Headway may come soon in Snohomish on late night noise
SNOHOMISH — After a two-year crusade for quieter nights, residents near supermarkets may soon get their wish for a stronger city noise resrictions law.
The city sent out a draft of the ordinance at the end of June after efforts to gain voluntary compliance with one of the grocery stores stalled. The noise ordinance will be discussed at the July 17 City Council meeting at 6 p.m. at 1601 Ave. D. Any action on the ordinance will happen at a later date.
The proposal restricts business noise between 10 p.m. and 6 a.m. Monday through Saturday, and 10 p.m. to 7 a.m. on Sundays. It also makes it easy for officers to enforce the law.
Residents had complained about the cacophony of trucks backing into loading docks, crates rattling around, whirring street sweepers and more.
“We think it’s fantastic. It’s strong and enforcement will be strong,” said Shawn Gay, who has appeared at several City Council meetings to argue for the ordinance. She lives near Fred Meyer.
Sue Davis, who lives near Haggen supermarket, agreed.
Under the proposed amendment, police officers could issue a citation if two people in separate houses complain about noise within 24 hours, rather than a police officer having to hear the noise.
Also, “they’re not making it decibel-related, you don’t have to get out a decibel meter,” Davis said.
The new penalties are higher and escalate faster. Businesses could face a $250 fine on the first violation, $500 after that, and could be charged with a criminal misdemeanor if there are three violations in a 12 month period.
Gay did have one concern she currently considers a deal-breaker.
“The proposed hours are not acceptable to us,” she said. “Our children deserve more than eight hours of quiet time.”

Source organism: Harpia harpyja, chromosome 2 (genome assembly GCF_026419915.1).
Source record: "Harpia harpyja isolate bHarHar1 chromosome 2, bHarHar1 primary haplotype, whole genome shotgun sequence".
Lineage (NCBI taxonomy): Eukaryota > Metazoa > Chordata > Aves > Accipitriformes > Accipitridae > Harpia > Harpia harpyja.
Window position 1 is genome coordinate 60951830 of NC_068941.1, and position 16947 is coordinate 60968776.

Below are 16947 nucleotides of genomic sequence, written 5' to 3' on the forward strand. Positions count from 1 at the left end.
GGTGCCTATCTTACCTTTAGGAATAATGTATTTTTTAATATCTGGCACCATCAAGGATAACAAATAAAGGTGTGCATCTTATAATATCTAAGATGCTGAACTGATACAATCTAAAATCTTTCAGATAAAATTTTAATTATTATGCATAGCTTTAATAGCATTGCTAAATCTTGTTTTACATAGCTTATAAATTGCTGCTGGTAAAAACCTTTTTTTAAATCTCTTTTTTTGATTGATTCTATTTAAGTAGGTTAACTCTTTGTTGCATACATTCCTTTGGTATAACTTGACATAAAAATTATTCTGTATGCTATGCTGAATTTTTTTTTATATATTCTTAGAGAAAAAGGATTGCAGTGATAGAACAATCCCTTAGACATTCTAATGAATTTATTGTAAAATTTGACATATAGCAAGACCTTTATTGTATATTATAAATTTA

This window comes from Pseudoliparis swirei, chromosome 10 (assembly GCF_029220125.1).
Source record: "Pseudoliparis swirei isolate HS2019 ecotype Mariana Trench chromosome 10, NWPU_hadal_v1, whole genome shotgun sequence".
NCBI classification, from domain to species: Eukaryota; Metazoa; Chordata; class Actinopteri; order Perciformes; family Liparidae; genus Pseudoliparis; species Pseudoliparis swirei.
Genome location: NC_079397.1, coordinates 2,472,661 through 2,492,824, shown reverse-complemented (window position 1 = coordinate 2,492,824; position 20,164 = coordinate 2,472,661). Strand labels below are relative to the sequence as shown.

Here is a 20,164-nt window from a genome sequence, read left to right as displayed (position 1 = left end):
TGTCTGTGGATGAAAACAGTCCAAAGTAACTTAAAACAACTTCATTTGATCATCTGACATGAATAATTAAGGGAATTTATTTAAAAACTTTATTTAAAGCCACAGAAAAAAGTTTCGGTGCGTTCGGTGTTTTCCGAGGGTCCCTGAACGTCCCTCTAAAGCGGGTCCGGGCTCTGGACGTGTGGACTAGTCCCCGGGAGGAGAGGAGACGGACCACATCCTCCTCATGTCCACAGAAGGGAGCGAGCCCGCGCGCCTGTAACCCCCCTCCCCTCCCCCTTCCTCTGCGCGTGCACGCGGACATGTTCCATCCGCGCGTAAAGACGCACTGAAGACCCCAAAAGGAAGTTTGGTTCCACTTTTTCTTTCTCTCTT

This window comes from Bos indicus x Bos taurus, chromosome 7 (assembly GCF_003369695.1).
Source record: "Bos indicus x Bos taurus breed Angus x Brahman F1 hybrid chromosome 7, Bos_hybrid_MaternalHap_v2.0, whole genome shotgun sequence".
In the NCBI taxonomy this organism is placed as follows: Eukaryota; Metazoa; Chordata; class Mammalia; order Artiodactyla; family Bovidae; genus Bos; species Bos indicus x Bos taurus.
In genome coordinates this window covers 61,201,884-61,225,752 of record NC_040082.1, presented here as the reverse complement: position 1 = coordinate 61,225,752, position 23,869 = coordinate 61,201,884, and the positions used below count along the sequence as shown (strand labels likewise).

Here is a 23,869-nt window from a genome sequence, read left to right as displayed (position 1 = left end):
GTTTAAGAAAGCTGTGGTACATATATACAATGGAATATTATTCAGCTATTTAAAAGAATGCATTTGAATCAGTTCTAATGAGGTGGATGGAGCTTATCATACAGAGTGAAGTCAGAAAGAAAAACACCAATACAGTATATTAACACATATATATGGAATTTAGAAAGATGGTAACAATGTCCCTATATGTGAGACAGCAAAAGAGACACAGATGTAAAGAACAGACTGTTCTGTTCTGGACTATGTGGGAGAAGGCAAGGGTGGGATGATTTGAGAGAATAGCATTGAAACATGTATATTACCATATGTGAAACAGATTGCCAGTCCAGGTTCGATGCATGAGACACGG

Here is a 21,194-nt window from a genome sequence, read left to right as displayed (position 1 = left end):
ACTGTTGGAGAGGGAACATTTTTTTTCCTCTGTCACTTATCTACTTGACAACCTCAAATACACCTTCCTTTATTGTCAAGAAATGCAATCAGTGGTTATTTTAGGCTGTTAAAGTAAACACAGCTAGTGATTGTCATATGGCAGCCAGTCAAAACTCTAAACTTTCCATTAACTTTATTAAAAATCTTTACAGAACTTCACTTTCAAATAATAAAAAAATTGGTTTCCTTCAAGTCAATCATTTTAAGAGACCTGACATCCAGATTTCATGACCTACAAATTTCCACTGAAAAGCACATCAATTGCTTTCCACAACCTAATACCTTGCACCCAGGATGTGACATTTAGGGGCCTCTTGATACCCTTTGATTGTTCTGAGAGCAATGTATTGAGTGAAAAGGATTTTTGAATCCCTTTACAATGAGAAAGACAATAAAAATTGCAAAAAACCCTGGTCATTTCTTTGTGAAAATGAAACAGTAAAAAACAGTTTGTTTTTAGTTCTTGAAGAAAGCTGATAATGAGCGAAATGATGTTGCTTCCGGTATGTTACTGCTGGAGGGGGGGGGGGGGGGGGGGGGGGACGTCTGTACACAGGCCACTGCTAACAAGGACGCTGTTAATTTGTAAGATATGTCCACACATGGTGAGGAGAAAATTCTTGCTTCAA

She said the hours favored Fred Meyer and were less restrictive than current voluntary quiet hours, which are 9 p.m. to 6 a.m. seven days a week.
Gay said she considers minimum acceptable hours to be from 10 p.m. to 7 a.m. and later on Sundays.
Even before the proposed ordinance reaches City Council, both women say the voluntary compliance with quiet hours during the past few months has improved.
“I’m getting enough sleep now and feel like it’s probably been, oh gee, five or six years since I’ve had a really good night’s sleep,” Davis said.
Haggen spokeswoman Deborah Pleva said the Snohomish store has “made significant changes in their receiving times, starting at 7 a.m. instead of 4:30 a.m. and not having any trucks coming after 10 p.m. In fact most days, they are done receiving before 8 p.m. This requires ongoing education of vendors and delivery drivers, but we’re committed to being good neighbors. Reducing our receiving hours does present some challenges to our business operations, but we’ve made it work,” said in an email.
Davis and Gay are still grateful the new ordinance will ensure all businesses are held to the new noise standard: one discovery after the supermarket noise settled down was that some of the bothersome noise actually emanated from other nearby businesses. The post office was one of the hidden noisemakers.
The proposed new restrictions do carry a few caveats: Planes and trains are exempt, but also school marching bands, in or out of tune.
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